In a report issued in early January 1995, U.N. Secretary-General Boutros
Boutros-Ghali invited international attention to the idea of creating a "rapid reaction
force" that would be on call to the United Nations.3 In a single short paragraph, the
Secretary-General proposed that the United Nations consider establishing a "strategic
reserve" rapid reaction force of units, perhaps of battalion size, to deploy when
emergency needs for peacekeeping troops arise. They would be contributed by an
unspecified number of countries and "would be trained to the same standards, use the
same operating procedures, be equipped with integrated communications equipment"
and participate in joint exercises at regular intervals. They would be stationed in
their home countries but maintained at a high state of readiness. Secretary-General
Boutros-Ghali recognized that a rapid reaction force would be "a complicated and
expensive arrangement," but argued that the time had come to undertake it.4
Secretary-General Boutros-Ghali stated that he had concluded "that the United
Nations does need to give serious thought to the idea" after his problems in mounting
an expanded U.N. Assistance Mission in Rwanda mandated by the Security Council
in May 1994. None of the 19 governments that had agreed to have troops available5
on a standby basis (see next section), agreed to contribute forces for Rwanda.
In proposing the rapid reaction force, Boutros-Ghali specifically stated that it
would be used for peacekeeping missions. The term "peacekeeping" is sometimes
used as a generic term for many types of peace operations, with a wide range of risk,
but, for the United Nations, it has come to acquire a specific meaning. As defined
2Prepared by Marjorie Ann Browne, Specialist in International Relations.
3United Nations. Secretary-General. (Boutros-Ghali, 1992- ). Supplement to An
Agenda for Peace: position paper of the Secretary-General on the occasion of the fiftieth
anniversary of the United Nations. New York, United Nations, 1995. P. 11. (United Nations
[document] A/50/60; S/1995/1). Hereinafter cited as United Nations document A/50/60.
4The framers of the U.N. Charter anticipated the need for the U.N. Security Council
to have armed forces, assistance, and equipment available on its request although not for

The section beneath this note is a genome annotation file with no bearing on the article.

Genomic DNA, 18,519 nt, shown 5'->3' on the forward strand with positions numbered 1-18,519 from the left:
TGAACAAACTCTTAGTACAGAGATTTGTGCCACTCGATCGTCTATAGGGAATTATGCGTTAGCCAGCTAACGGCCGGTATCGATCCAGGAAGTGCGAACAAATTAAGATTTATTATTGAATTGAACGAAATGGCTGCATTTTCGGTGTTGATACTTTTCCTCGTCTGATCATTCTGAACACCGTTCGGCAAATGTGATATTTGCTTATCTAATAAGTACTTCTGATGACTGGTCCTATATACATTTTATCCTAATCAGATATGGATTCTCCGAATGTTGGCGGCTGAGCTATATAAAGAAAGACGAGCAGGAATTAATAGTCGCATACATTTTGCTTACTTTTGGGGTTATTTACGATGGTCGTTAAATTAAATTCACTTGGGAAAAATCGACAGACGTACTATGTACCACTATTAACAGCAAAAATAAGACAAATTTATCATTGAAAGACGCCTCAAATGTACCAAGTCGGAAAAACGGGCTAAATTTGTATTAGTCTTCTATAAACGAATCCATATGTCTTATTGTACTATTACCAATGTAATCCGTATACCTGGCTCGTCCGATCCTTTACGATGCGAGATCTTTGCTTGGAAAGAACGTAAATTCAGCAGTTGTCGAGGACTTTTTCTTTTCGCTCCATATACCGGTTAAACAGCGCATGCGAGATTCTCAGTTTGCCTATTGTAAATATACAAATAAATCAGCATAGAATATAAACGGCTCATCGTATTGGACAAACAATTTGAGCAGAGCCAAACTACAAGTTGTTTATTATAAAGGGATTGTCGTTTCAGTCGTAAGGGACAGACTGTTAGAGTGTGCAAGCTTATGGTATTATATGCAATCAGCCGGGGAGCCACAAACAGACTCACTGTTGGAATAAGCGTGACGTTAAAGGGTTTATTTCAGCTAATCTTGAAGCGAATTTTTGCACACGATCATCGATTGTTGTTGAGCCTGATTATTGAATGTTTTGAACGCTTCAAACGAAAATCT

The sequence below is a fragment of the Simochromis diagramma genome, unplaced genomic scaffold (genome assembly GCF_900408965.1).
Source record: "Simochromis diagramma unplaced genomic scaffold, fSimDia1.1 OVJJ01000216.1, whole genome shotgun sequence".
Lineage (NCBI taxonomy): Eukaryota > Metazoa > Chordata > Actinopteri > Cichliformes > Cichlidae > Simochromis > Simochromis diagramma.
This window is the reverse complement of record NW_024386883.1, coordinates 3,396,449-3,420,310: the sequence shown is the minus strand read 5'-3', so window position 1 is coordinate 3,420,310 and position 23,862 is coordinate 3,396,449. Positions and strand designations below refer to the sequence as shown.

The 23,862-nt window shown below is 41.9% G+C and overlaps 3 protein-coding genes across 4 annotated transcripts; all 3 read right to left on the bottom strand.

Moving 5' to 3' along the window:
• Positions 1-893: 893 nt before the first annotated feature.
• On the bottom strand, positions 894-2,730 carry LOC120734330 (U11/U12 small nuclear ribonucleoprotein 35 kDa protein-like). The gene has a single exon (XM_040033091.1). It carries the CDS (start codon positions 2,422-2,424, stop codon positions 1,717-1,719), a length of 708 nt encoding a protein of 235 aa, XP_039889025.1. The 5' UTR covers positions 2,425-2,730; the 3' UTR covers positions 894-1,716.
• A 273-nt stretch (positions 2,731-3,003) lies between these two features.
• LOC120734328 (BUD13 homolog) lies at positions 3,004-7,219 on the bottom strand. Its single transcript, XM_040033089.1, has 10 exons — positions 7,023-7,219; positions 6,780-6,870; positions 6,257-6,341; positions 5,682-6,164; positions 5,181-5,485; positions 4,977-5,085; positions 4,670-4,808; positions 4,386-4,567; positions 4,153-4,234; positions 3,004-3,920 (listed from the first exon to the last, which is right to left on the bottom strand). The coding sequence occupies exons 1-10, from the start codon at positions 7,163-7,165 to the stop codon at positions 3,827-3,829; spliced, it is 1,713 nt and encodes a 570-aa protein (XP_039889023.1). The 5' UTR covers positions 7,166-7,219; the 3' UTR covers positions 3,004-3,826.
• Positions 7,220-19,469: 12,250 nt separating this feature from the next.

“peacekeeping,” which was not provided for in the Charter. Article 43 of the Charter stated
that U.N. Member States were to conclude agreements with the Council specifying the
numbers and types of forces, degree of readiness, and conditions under which personnel and
equipment would be provided for enforcement actions. These agreements were never
negotiated, although the U.N.’s Military Staff Committee formulated 41 draft articles
encompassing basic principles to govern the organization of U.N. armed forces.For
background and discussion, see: Goodrich, Leland M., Edvard Hambro and Anne P. Simons.
Charter of the United Nations, Commentary and Documents. Third and revised ed. New
York: Columbia University Press, 1969. Pp. 314-326.
5Over the past two years, there have been a number of significant delays in placing
forces in the field after the Council had set up or expanded the mandate and size of an
operation. For example, on Feb. 5, 1993, the Security Council, in S/RES/806 (1993),
increased the mandate of the U.N. Iraq-Kuwait Observer Mission (UNIKOM) and expanded
the size of the operation to include three infantry battalions. One infantry battalion was not
fully deployed until January 1994, nearly a year later.
by, Boutros-Ghali in his June 1992 "An Agenda for Peace" report, peacekeeping
refers to the presence of U.N. personnel, with the consent of all parties concerned,
to create and maintain conditions conducive to a political settlement by the parties
in conflict. These are generally viewed as relatively safe operations, in contrast to
peace enforcement operations, which take place in situations where not all parties
have agreed to a U.N. presence. (See appendix I for definitions of peacekeeping and
other types of peace operations.) The Clinton Administration views the Secretary-